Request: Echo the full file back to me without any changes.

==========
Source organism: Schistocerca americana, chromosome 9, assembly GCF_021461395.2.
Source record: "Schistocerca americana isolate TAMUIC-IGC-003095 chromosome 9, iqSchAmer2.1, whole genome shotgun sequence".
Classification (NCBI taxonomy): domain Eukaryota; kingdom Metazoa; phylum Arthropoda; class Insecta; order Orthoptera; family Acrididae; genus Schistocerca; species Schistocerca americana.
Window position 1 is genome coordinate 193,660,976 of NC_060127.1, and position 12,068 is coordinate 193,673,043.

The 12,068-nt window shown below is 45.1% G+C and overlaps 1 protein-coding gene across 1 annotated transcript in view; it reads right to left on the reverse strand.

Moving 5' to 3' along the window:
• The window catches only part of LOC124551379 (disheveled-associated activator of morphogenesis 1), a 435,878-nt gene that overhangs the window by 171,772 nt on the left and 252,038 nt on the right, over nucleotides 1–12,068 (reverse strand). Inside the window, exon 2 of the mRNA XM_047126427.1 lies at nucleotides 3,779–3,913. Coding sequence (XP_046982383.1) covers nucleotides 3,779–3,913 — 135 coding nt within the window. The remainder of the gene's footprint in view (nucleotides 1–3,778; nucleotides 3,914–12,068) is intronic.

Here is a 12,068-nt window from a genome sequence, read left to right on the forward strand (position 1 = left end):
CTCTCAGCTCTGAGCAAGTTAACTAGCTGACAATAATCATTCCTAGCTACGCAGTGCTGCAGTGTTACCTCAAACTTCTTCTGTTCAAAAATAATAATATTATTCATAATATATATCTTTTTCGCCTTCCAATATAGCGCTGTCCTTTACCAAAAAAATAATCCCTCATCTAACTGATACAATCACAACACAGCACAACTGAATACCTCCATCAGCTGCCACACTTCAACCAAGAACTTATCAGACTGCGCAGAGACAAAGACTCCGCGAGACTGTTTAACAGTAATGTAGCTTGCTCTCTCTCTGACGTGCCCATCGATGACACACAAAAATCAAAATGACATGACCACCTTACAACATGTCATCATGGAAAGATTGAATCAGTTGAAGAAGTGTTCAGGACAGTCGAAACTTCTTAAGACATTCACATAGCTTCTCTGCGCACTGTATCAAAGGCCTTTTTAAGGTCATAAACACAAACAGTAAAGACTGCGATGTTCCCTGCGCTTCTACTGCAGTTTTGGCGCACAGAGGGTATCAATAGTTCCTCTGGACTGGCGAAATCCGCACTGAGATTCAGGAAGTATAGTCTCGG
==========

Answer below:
Source organism: Schistocerca americana, chromosome 9, assembly GCF_021461395.2.
Source record: "Schistocerca americana isolate TAMUIC-IGC-003095 chromosome 9, iqSchAmer2.1, whole genome shotgun sequence".
Classification (NCBI taxonomy): domain Eukaryota; kingdom Metazoa; phylum Arthropoda; class Insecta; order Orthoptera; family Acrididae; genus Schistocerca; species Schistocerca americana.
Window position 1 is genome coordinate 193,660,976 of NC_060127.1, and position 12,068 is coordinate 193,673,043.

The 12,068-nt window shown below is 45.1% G+C and overlaps 1 protein-coding gene across 1 annotated transcript in view; it reads right to left on the reverse strand.

Moving 5' to 3' along the window:
• The window catches only part of LOC124551379 (disheveled-associated activator of morphogenesis 1), a 435,878-nt gene that overhangs the window by 171,772 nt on the left and 252,038 nt on the right, over nucleotides 1–12,068 (reverse strand). Inside the window, exon 2 of the mRNA XM_047126427.1 lies at nucleotides 3,779–3,913. Coding sequence (XP_046982383.1) covers nucleotides 3,779–3,913 — 135 coding nt within the window. The remainder of the gene's footprint in view (nucleotides 1–3,778; nucleotides 3,914–12,068) is intronic.

Here is a 12,068-nt window from a genome sequence, read left to right on the forward strand (position 1 = left end):
CTCTCAGCTCTGAGCAAGTTAACTAGCTGACAATAATCATTCCTAGCTACGCAGTGCTGCAGTGTTACCTCAAACTTCTTCTGTTCAAAAATAATAATATTATTCATAATATATATCTTTTTCGCCTTCCAATATAGCGCTGTCCTTTACCAAAAAAATAATCCCTCATCTAACTGATACAATCACAACACAGCACAACTGAATACCTCCATCAGCTGCCACACTTCAACCAAGAACTTATCAGACTGCGCAGAGACAAAGACTCCGCGAGACTGTTTAACAGTAATGTAGCTTGCTCTCTCTCTGACGTGCCCATCGATGACACACAAAAATCAAAATGACATGACCACCTTACAACATGTCATCATGGAAAGATTGAATCAGTTGAAGAAGTGTTCAGGACAGTCGAAACTTCTTAAGACATTCACATAGCTTCTCTGCGCACTGTATCAAAGGCCTTTTTAAGGTCATAAACACAAACAGTAAAGACTGCGATGTTCCCTGCGCTTCTACTGCAGTTTTGGCGCACAGAGGGTATCAATAGTTCCTCTGGACTGGCGAAATCCGCACTGAGATTCAGGAAGTATAGTCTCGG